Can student pilots qualify for and fly under basic med?
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Yes, they can. But there is a caveat that goes along with that. Assume someone who has never touched the controls of an aircraft (fresh off the street, so to speak), walks into your school and wants to learn how to fly. You give them the usual spiel about times, costs, requirements, etc. This person cannot solo using basic med; rather, he or she must obtain a medical certificate (any class is fine) prior to solo. The reason is that since there is no established medical history with FAA, a brand new student pilot must first begin with a medical certificate.

Now, two years later, this 44-year-old student pilot is still plugging away at earning the private pilot certificate. The medical is about to expire. There are two options to continue:
  1. Obtain a new medical certificate or
  2. Qualify for and fly under basic med.

Since the student pilot successfully passed the first medical exam and held a medical for two years, the student is now qualified to fly under the privileges of basic med. He or she would need to take a physical with a state licensed doctor and then pass AOPA’s online medical self-assessment course. That is how a student pilot can qualify for and fly under basic med.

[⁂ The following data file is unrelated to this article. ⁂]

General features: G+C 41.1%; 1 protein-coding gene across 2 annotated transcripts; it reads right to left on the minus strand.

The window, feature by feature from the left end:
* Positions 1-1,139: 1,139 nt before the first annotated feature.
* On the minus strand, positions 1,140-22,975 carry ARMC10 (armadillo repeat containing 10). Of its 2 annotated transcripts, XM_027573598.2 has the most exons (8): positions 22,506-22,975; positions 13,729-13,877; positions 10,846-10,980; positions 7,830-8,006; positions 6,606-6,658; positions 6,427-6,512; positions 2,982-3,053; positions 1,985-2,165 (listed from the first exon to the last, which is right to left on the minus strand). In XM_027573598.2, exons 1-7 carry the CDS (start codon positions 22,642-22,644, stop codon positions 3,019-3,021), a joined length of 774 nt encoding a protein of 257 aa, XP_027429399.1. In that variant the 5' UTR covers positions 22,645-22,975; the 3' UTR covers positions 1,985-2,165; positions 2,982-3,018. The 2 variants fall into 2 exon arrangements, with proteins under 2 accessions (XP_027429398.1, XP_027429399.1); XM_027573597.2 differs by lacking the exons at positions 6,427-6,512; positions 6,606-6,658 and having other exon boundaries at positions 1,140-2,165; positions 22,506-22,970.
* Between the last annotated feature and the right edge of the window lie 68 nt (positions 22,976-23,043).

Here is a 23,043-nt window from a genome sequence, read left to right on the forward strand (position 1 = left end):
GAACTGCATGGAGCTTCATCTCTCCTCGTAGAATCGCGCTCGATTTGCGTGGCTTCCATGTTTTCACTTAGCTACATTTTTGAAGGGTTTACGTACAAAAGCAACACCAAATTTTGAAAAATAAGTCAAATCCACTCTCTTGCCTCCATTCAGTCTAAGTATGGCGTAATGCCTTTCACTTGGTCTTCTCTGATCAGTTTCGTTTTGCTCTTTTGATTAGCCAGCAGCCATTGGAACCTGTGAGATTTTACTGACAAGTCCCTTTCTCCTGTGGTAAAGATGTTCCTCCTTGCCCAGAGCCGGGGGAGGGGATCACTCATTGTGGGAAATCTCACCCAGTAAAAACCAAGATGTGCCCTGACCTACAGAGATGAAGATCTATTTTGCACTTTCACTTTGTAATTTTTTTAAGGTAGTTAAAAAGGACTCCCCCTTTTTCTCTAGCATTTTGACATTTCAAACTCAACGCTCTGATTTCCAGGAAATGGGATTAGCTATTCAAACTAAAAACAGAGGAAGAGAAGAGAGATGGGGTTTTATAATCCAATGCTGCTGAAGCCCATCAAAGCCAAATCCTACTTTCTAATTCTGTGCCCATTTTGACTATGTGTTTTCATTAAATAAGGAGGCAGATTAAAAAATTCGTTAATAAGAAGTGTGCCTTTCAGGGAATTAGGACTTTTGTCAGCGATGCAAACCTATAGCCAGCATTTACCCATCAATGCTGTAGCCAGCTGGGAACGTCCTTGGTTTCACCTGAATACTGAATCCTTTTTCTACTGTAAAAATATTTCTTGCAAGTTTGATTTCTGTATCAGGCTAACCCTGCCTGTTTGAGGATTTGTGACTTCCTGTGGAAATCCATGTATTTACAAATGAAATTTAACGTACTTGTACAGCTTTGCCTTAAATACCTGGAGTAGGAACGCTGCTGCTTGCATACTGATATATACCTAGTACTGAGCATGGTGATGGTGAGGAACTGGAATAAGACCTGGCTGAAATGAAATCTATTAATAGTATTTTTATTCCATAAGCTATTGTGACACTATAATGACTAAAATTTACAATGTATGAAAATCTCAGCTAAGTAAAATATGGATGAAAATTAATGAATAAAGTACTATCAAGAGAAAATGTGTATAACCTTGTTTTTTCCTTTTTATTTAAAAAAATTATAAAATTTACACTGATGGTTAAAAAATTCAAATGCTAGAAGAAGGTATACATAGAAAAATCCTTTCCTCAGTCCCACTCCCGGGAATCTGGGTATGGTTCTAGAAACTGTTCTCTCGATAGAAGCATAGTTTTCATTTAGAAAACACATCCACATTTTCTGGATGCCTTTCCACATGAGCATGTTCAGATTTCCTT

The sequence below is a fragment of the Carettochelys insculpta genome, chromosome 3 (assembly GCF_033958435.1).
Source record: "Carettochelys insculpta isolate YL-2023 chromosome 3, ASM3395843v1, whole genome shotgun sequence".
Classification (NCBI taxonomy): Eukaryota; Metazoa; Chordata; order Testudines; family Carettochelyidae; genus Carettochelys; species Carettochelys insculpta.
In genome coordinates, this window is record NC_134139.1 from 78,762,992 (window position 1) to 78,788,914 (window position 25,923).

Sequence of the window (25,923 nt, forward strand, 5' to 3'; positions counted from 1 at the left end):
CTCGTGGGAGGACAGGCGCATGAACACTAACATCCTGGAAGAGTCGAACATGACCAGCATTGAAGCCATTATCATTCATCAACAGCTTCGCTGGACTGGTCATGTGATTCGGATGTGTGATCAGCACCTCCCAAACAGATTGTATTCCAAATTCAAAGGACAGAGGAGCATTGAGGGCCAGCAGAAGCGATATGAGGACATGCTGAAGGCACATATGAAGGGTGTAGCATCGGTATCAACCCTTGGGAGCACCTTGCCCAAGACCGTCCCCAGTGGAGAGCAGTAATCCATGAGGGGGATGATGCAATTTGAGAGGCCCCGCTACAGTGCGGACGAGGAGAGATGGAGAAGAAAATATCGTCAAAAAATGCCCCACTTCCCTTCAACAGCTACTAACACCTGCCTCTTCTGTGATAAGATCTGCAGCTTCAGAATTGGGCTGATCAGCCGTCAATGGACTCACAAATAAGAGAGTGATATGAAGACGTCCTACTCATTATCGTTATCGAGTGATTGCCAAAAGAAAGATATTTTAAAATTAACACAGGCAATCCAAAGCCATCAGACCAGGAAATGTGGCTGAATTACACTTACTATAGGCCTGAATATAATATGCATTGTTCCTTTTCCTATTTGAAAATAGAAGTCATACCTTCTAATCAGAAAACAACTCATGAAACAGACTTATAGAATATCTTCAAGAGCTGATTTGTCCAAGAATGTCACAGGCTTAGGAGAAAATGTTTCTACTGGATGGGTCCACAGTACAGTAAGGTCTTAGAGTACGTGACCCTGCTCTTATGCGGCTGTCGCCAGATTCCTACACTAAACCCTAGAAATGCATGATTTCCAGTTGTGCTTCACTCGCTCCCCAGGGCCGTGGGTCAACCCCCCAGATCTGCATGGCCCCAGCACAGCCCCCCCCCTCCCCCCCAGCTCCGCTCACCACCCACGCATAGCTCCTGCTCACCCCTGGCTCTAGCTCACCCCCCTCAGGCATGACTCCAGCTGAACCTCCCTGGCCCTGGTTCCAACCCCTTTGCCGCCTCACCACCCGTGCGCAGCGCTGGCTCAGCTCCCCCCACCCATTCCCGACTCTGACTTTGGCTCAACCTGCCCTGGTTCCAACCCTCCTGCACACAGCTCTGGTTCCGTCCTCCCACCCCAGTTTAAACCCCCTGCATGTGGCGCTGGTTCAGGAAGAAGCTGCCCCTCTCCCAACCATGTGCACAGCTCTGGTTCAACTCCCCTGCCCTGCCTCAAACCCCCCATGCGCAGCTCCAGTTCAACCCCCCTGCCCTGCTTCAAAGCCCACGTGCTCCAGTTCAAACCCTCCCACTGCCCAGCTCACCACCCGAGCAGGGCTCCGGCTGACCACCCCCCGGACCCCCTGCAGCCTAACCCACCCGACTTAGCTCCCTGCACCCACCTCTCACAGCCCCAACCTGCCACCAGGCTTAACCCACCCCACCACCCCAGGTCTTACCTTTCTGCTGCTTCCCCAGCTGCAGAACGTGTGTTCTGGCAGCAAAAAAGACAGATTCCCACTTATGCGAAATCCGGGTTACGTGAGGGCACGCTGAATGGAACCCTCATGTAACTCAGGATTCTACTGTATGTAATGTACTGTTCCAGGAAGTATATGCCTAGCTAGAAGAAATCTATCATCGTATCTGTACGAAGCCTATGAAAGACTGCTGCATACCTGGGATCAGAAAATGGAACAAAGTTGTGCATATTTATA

Obviously, a student pilot who starts and completes training in, say, a year, will likely do that entirely under the privileges of a medical certificate. That person does not need to think about basic med. Yet. For an in depth look at basic med, please see AOPA’s online guidance here - https://www.aopa.org/advocacy/pilots/medical/basicmed
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To cover down on Daddis's post and bring up another question/issue.

The actual regulation that allows a student pilot to fly under BasicMed is FAR 61.23(a)(3)(i) or FAR 61.23(c)(v):

FAR 61.23(a)(3)(i)


FAR 61.23(c)(v)



FAR 61.113(i) outlines the limitations applied to a flight under BasicMed and references the FAR 61.23(c)(3), which outlines the requirements for a pilot wanting to fly under BasicMed. You would need to be in compliance with both parts to operate under BasicMed.



Another issue that we come across are pilots/CFIs/DPEs thinking that a student pilot (or any applicant) can't take a practical test while utilizing BasicMed. That's just not true (as long as the flight and pilot are compliant with BasicMed). This is also covered under FAR 61.23, specifically 61.23(a)(3)(iii):